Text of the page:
Online romance scammers are busy stealing money and hearts across the United States.
Just this week, federal officials announced that they charged 80 people — including Nigerians based in Los Angeles — in businesses and romance scams worldwide.
The Federal Trade Commission has warned that scams that prey on vulnerable people cost Americans more money than any other fraud reported to the agency last year. More than 21,000 people were conned into sending $143 million in such schemes in 2018 alone, it reported.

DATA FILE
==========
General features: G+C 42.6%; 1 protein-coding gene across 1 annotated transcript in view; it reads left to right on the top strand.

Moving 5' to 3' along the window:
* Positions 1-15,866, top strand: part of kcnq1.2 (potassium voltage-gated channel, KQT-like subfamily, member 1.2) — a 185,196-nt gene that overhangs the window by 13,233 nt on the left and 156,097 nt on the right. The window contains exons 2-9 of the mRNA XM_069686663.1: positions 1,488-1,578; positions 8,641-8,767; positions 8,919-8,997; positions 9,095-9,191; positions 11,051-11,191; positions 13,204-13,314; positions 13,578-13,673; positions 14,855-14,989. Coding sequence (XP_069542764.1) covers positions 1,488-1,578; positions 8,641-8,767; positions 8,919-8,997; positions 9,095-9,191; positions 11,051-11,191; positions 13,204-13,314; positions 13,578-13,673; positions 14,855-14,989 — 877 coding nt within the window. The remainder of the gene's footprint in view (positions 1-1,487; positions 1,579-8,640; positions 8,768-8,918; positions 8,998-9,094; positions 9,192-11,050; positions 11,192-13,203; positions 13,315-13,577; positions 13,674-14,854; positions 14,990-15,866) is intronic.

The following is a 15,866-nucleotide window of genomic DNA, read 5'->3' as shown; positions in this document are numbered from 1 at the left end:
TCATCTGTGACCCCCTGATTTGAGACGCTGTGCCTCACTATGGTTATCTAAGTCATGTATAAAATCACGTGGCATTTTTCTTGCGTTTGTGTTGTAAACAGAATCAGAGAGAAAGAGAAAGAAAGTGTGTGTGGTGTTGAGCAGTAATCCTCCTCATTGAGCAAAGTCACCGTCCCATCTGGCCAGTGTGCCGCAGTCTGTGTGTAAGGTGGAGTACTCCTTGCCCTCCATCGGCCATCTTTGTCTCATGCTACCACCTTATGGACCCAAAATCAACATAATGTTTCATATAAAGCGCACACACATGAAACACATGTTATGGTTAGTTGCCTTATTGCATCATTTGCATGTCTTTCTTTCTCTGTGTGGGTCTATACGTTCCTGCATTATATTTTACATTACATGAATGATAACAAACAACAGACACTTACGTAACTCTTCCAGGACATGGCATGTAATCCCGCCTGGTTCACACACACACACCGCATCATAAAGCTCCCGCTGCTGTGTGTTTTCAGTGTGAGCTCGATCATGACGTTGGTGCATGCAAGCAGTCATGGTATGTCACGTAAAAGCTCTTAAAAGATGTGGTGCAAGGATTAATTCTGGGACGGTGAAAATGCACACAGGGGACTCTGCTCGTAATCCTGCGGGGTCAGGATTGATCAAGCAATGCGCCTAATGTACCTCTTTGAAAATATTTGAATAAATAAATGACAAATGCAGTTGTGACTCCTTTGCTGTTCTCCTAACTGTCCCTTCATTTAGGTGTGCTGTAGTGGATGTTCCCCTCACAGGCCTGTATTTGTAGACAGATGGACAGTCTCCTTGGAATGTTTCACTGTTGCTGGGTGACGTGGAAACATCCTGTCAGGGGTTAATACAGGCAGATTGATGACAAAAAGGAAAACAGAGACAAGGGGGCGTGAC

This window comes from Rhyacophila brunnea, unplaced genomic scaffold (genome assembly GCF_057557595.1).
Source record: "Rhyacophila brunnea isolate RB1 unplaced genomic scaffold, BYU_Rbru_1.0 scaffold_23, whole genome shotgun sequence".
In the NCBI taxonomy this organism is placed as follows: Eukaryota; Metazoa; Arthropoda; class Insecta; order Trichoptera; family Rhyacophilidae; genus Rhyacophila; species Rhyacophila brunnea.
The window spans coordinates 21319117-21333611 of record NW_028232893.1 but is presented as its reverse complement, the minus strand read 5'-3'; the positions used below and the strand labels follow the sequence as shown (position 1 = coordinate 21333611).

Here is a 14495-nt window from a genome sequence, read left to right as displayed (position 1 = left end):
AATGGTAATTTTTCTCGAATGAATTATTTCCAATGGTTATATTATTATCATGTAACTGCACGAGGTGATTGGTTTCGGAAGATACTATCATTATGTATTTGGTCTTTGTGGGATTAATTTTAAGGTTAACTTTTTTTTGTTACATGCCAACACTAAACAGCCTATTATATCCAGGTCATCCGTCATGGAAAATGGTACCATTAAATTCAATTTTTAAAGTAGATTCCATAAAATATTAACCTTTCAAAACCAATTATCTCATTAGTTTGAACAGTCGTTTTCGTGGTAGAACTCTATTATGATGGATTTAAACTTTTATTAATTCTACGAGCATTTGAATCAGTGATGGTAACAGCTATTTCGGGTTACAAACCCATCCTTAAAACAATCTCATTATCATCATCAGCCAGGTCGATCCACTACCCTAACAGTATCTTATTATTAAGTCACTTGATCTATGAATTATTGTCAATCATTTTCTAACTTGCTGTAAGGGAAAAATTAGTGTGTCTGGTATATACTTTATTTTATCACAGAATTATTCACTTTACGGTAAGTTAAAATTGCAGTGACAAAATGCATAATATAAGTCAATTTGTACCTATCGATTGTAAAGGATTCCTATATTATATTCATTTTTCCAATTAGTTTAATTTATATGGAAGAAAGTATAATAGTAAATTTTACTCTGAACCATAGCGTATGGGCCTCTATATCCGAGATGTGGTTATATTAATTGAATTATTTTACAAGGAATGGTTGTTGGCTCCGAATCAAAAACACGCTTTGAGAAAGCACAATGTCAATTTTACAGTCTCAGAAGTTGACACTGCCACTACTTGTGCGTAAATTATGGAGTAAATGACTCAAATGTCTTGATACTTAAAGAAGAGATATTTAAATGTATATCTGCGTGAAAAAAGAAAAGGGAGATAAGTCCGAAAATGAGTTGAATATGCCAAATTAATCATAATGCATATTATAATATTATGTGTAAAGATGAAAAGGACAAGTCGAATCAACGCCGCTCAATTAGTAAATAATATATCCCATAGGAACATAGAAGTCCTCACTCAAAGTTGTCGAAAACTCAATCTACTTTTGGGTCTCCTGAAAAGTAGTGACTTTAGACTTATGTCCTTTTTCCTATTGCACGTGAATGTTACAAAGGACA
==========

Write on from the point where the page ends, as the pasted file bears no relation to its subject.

And that number has skyrocketed in recent years, with losses that are almost quadruple 2015 figures.
“Reports indicate the scammers are active on dating apps, but also on social media sites that aren’t generally used for dating. For example, many people say the scam started with a Facebook message,” the FTC says.
As online dating becomes more popular and romance scams increase, the FTC warns people to become suspicious of any online relationship if:
- The person wants to leave the dating site immediately and use personal email or messaging
- The person is fast to claim love
- They say they’re traveling or working internationally
- He or she says they want to visit but don’t have the money because, for example, a business deal went sour
- They ask for money without meeting face-to-face